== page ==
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Bramfield is a Suffolk village steeped in history, containing many interesting
features. As the sea is less than ten miles away Bramfield is well placed for
the delights of both the countryside and the Heritage Coast of north-east Suffolk. Accommodation is
easy to find with Bed and Breakfast offered
Manor Farmhouse in the main village street and at Chapel Cottage.
With Bramfield being centred around the crossroads of the A144 (A12 to Bungay road) and the lesser roads which lead to Walpole to the west and to Thorington and Wenhaston to the east, it might be all too easy to pass by and not appreciate all that Bramfield has to offer.
At this crossroads stand the award-winning centuries-old Queen's Head public house, the picturesque thatched bus shelter and the Bramfield village sign. Just off the crossroads are Bramfield Primary School and the Village Hall.
Easily seen along the Walpole Road is a gatehouse together with part of the boundary of Bramfield Hall which takes the form of a crinkle-crankle wall. These attractive sinuous brick walls are curved for strength and are very easy on the eye.
On the opposite side of the road is the glorious white-walled thatched church of St.Andrew with its attractive lych-gate. St.Andrew's, together with St.Peter's at nearby Thorington, are both round tower churches of which there are less than fifty throughout Suffolk. The round tower at Bramfield is over thirteen metres high with a wall thickness of over a metre and houses five bells, three of which date from 1440. However, Bramfield St.Andrew is unique in Suffolk in that here the round tower is completely detached from the body of the church. Remarkably, it is thought that the tower has always stood alone as there is no evidence to the contrary. The atmospheric interior of St.Andrew's is also notable with its fine rood screen, wall paintings, beautiful memorial to Mrs Arthur Coke who died in childbirth in 1627 and a plaque which mentions Hubert Miles Gladwyn Jebb, Lord Gladwyn of Bramfield, diplomat and founding Secretary-General of the United Nations.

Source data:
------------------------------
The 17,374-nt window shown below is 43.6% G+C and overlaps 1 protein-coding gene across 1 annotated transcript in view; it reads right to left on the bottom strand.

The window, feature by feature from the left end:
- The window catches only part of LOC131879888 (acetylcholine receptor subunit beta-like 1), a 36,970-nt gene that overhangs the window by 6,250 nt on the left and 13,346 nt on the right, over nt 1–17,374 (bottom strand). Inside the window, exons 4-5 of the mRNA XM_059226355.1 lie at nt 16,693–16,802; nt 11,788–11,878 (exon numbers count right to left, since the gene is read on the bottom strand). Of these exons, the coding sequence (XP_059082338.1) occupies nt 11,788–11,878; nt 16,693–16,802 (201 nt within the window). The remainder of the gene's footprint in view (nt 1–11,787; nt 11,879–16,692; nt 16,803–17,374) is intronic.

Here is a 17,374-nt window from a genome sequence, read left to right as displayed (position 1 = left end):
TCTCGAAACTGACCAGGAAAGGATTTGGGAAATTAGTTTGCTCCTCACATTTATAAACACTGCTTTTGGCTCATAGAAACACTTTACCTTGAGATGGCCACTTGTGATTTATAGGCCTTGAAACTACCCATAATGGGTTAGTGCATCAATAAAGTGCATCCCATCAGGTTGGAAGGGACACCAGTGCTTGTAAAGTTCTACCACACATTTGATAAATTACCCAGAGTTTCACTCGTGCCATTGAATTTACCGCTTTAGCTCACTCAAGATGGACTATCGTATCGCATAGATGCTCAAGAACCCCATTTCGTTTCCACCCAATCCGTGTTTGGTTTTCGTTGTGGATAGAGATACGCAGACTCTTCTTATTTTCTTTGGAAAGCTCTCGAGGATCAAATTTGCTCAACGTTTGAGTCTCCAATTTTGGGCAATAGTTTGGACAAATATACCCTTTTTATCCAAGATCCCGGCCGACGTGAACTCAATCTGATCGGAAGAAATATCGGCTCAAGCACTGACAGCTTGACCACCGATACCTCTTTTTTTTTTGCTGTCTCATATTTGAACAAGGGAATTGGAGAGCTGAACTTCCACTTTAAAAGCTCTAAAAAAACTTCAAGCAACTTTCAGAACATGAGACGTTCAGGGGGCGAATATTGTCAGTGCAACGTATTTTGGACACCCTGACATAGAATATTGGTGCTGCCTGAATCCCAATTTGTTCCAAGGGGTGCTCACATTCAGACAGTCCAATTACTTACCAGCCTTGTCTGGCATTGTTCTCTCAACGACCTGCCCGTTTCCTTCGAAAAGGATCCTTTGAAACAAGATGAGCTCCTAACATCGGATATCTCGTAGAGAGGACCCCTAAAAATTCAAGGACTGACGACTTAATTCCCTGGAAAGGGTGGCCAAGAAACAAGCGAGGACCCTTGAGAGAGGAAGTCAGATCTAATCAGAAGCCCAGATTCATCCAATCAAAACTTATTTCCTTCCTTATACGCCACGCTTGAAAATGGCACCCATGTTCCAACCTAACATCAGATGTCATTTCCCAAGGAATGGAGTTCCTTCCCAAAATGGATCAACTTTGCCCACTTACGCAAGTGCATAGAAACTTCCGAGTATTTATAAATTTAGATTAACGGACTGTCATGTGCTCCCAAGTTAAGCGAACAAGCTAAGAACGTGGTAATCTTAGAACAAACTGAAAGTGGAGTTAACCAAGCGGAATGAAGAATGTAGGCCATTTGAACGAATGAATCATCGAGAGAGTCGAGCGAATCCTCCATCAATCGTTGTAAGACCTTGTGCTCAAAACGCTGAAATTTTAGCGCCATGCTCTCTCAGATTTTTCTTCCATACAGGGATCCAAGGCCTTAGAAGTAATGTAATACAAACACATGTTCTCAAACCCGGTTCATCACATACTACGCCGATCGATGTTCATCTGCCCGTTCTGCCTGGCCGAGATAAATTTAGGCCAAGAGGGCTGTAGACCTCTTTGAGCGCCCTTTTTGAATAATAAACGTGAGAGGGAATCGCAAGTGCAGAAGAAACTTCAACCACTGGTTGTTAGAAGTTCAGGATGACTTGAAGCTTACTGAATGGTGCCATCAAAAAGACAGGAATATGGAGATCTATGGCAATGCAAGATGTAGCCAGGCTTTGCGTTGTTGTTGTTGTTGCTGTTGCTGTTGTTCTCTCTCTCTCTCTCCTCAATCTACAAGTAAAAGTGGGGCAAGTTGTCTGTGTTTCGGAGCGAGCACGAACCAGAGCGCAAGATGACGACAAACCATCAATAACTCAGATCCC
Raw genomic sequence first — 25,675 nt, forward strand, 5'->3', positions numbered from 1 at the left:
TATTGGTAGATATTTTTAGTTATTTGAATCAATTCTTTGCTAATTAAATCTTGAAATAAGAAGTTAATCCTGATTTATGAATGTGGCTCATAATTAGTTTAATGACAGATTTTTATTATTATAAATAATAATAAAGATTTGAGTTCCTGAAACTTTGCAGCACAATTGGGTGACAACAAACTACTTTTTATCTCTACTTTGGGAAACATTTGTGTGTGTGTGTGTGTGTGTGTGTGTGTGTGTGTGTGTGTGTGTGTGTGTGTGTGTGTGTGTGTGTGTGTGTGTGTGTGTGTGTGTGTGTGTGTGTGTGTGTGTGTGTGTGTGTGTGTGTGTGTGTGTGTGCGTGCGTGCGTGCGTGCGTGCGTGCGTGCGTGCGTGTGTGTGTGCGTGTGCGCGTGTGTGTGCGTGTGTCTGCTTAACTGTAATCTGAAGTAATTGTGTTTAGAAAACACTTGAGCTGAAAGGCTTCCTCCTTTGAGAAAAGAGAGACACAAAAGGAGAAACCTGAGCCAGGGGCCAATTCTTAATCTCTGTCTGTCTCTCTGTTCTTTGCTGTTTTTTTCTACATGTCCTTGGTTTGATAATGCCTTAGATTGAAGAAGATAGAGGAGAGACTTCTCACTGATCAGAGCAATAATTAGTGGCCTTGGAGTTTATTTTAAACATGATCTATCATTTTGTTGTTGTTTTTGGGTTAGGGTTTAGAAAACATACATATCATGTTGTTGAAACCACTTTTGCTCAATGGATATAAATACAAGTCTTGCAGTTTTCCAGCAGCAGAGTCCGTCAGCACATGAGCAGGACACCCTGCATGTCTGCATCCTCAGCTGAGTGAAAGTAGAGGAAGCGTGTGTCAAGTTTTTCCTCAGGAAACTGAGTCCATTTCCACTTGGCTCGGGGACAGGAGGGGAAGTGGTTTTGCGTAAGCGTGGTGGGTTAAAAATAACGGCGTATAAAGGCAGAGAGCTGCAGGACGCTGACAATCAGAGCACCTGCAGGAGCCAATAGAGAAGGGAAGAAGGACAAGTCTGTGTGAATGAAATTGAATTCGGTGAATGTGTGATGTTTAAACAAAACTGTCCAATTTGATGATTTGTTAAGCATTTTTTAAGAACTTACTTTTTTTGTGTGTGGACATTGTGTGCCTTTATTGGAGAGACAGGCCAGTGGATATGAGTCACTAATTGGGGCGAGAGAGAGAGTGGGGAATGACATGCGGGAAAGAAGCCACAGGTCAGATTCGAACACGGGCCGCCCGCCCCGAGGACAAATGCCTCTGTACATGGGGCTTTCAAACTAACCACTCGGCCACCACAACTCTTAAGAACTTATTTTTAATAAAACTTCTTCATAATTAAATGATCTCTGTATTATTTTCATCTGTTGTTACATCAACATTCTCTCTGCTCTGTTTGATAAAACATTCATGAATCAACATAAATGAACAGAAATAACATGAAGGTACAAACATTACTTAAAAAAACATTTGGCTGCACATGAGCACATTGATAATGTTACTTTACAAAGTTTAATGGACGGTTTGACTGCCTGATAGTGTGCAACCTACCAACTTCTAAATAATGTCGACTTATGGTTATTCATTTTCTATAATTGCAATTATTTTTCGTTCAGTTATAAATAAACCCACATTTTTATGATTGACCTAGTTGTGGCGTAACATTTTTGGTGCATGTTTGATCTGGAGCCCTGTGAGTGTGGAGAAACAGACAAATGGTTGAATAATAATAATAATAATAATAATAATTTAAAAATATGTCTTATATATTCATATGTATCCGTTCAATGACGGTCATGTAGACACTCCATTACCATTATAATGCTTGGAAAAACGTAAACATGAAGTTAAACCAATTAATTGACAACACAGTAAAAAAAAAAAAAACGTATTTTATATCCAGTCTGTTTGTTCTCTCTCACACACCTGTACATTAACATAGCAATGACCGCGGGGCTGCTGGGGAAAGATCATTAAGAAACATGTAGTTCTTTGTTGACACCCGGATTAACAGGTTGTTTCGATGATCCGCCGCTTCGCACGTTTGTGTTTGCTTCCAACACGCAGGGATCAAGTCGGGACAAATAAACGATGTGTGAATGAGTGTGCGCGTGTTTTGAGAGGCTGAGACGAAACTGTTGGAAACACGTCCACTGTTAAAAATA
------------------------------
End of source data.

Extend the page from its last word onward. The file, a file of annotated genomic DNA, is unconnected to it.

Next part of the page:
From time to time concerts take place in St.Andrew's Church. These, and other local events, are entered on the Blythweb Calendar.
The A144 through Bramfield is also the high street. Among the mix of buildings old and new stands the 1841 United Reform Church and a milepost/mileiron made in Ipswich in 1818 which proclaims it is 98 miles to London. Local services include Bramfield Garage in the High Street, with a butcher, general store and post office in a side road.
On high ground close to Bramfield is the unusual ringwork site known as Castle Yard. The exact nature of this castle through the centuries remains a matter of conjecture. Although of note there is no public access to this site. The surrounding area is typical north-east Suffolk countryside, abounding with birdsong and wild flowers. This productive undulating farmland with its lanes, hedgerows and woodland can be enjoyed by exploring the footpaths which lead off in all directions from Bramfield.
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